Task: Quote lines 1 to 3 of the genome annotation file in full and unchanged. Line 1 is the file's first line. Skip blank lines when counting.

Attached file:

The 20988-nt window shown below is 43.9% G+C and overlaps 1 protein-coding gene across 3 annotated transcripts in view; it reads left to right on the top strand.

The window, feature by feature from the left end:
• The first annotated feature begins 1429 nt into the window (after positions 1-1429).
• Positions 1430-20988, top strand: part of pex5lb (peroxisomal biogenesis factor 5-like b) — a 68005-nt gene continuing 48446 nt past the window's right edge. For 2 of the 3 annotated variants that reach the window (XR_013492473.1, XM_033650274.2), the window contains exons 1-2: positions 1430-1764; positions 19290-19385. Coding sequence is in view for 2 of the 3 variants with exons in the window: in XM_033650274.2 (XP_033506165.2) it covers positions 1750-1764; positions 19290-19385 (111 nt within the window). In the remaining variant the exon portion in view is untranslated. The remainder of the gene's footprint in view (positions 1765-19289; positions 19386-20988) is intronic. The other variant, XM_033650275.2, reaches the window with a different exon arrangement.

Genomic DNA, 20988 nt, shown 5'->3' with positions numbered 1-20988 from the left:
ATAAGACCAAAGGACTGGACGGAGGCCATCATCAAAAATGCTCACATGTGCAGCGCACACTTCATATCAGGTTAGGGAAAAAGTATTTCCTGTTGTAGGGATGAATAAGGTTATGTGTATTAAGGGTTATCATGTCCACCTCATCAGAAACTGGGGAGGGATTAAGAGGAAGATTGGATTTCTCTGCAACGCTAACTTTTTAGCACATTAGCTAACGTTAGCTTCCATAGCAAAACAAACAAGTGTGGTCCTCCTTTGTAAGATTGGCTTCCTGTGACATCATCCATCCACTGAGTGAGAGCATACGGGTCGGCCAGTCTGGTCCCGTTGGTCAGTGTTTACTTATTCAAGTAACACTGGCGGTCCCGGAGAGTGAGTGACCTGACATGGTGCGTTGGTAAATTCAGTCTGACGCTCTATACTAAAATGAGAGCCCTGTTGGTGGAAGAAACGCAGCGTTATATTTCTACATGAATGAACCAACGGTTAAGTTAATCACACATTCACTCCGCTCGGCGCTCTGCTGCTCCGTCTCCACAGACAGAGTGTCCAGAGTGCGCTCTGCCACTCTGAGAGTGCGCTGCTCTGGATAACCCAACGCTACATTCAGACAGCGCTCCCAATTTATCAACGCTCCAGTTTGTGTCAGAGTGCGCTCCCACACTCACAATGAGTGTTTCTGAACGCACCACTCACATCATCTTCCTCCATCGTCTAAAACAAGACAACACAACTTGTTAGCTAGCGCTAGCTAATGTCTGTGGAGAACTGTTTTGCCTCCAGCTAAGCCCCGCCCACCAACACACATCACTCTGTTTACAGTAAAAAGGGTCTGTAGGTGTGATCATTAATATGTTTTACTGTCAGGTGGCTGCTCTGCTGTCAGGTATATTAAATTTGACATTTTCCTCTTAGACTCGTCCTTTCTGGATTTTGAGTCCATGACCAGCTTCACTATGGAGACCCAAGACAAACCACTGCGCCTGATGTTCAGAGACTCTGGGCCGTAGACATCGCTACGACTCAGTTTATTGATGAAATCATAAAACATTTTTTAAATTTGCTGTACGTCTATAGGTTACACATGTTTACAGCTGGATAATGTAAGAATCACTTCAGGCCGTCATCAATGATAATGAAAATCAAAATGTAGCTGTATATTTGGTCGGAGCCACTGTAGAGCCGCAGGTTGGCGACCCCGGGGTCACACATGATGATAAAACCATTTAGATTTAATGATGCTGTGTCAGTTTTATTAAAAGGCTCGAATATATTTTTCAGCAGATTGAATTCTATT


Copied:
The 20988-nt window shown below is 43.9% G+C and overlaps 1 protein-coding gene across 3 annotated transcripts in view; it reads left to right on the top strand.

The window, feature by feature from the left end:
• The first annotated feature begins 1429 nt into the window (after positions 1-1429).